The demand for faster innovation and better performing products today exceeds the performance envelope of available materials, and therefore requires a new generation of materials. At the same time, the rapid and widespread progress towards commercializing disruptive production approaches such as additive manufacturing and 3-D printing are also driving the need for novel materials.
As the design envelope widens, creating materials purposefully designed to perform means engineering the atomistic basis of matter at scales for which matter cannot readily be observed, and then propagating complex material physics and behavior across multiple scales.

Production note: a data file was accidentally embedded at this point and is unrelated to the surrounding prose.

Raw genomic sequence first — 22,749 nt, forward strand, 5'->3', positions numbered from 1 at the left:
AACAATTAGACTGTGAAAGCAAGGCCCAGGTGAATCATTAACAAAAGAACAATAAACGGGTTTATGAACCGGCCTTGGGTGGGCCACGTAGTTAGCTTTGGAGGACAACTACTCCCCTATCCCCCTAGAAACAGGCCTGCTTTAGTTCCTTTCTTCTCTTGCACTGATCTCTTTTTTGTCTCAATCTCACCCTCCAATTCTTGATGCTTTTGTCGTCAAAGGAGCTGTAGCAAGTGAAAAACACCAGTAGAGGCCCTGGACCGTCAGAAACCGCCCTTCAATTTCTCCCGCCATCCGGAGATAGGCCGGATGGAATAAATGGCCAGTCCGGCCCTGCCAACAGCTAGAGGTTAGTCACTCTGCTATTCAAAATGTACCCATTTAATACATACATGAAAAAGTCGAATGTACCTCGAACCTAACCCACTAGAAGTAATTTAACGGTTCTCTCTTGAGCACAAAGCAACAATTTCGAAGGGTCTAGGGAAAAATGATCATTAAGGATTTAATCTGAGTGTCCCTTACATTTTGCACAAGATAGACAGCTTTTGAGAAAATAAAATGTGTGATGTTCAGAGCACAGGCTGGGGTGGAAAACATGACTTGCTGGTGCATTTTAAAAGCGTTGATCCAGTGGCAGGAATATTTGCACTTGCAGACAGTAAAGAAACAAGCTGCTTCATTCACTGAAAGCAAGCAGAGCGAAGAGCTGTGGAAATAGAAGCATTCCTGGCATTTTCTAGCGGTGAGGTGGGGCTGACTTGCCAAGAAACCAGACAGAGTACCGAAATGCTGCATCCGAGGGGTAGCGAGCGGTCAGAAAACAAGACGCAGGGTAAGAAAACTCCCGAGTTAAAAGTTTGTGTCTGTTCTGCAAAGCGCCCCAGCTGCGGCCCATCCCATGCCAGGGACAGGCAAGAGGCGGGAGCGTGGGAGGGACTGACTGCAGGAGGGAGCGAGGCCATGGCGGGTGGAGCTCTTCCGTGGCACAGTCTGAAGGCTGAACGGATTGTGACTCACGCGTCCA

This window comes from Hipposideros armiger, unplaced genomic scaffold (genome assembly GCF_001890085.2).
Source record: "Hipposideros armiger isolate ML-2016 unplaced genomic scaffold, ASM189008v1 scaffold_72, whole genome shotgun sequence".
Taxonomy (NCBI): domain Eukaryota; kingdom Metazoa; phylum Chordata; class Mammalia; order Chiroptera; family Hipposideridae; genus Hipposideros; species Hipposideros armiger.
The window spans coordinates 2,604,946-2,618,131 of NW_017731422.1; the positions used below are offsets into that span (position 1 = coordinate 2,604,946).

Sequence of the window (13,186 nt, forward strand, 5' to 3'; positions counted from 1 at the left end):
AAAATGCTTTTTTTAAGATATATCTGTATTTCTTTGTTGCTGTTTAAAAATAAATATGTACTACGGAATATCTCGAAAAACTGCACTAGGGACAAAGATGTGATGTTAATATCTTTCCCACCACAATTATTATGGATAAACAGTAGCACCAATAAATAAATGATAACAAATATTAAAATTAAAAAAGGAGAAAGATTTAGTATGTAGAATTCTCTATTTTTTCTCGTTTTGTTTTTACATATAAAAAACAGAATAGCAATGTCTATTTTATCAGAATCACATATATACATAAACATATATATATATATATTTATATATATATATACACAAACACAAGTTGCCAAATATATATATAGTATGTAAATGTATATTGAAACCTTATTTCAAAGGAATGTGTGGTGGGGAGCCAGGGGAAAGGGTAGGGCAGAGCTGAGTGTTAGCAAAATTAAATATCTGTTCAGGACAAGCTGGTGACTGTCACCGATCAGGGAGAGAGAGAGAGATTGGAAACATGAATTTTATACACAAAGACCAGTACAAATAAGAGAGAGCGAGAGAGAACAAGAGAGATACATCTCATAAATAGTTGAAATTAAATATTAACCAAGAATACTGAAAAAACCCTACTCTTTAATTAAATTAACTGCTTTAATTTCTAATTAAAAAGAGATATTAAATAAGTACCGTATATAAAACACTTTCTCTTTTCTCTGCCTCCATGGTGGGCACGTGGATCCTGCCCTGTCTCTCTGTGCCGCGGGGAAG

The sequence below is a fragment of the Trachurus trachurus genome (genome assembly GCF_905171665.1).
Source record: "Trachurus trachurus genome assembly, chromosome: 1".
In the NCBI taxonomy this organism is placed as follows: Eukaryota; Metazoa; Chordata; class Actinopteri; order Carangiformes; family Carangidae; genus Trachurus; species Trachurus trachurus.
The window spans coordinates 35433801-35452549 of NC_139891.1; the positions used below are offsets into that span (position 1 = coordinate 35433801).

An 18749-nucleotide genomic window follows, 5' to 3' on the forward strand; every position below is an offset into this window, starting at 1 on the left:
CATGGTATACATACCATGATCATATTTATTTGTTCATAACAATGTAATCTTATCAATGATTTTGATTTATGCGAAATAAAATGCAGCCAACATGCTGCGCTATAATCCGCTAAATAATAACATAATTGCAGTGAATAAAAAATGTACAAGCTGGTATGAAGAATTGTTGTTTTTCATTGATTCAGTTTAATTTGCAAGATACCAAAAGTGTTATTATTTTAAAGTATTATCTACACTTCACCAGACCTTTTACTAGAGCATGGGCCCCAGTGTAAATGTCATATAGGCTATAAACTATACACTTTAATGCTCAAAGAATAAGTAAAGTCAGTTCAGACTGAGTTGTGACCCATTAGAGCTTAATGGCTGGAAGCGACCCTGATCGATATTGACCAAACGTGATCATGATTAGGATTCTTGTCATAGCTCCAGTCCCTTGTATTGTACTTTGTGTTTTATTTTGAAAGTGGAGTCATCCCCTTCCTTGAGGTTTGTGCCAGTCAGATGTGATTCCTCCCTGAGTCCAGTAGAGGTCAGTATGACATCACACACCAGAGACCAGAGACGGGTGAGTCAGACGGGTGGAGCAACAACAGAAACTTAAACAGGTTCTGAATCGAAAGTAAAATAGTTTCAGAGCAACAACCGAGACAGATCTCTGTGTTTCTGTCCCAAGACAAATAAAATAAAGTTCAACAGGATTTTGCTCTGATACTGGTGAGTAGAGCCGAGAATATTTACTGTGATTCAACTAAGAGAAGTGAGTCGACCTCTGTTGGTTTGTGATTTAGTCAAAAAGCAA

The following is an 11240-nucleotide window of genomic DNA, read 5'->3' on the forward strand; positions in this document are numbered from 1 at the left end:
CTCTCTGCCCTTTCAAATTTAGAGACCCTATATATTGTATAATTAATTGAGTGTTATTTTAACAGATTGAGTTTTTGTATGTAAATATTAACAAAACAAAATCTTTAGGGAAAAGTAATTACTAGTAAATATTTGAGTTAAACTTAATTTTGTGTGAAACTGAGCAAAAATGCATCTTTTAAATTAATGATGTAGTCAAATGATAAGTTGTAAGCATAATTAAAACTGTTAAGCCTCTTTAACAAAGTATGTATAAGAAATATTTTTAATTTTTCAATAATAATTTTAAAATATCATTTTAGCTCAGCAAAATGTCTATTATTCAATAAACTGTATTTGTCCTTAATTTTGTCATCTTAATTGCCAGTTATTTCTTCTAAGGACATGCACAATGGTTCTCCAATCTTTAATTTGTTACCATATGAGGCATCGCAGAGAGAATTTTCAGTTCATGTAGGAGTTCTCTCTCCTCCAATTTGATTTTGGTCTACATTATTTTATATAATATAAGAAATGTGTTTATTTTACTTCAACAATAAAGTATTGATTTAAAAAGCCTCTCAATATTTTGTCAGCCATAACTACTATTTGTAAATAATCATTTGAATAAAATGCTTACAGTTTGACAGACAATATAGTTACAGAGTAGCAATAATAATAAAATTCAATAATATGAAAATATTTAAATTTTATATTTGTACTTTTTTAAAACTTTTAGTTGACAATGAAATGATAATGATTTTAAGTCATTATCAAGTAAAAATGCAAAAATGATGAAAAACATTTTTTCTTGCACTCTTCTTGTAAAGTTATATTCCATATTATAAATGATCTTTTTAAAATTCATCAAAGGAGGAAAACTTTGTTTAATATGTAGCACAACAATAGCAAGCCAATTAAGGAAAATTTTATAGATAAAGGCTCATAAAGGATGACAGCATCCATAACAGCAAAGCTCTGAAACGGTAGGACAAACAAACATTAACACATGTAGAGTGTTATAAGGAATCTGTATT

Hence, virtual materials are required to pragmatically leverage the multiscale and multiphysics science needed to engineer innovative materials and processes, and to accelerate these innovations to market expeditiously and cost-effectively. This means unlocking synergies between modeling and experimentation for novel discovery and high-throughput screening, virtual design against “what-if” scenarios, virtual test for safety and stability, ensuring traceability and compliance, and guiding subsequent experiments.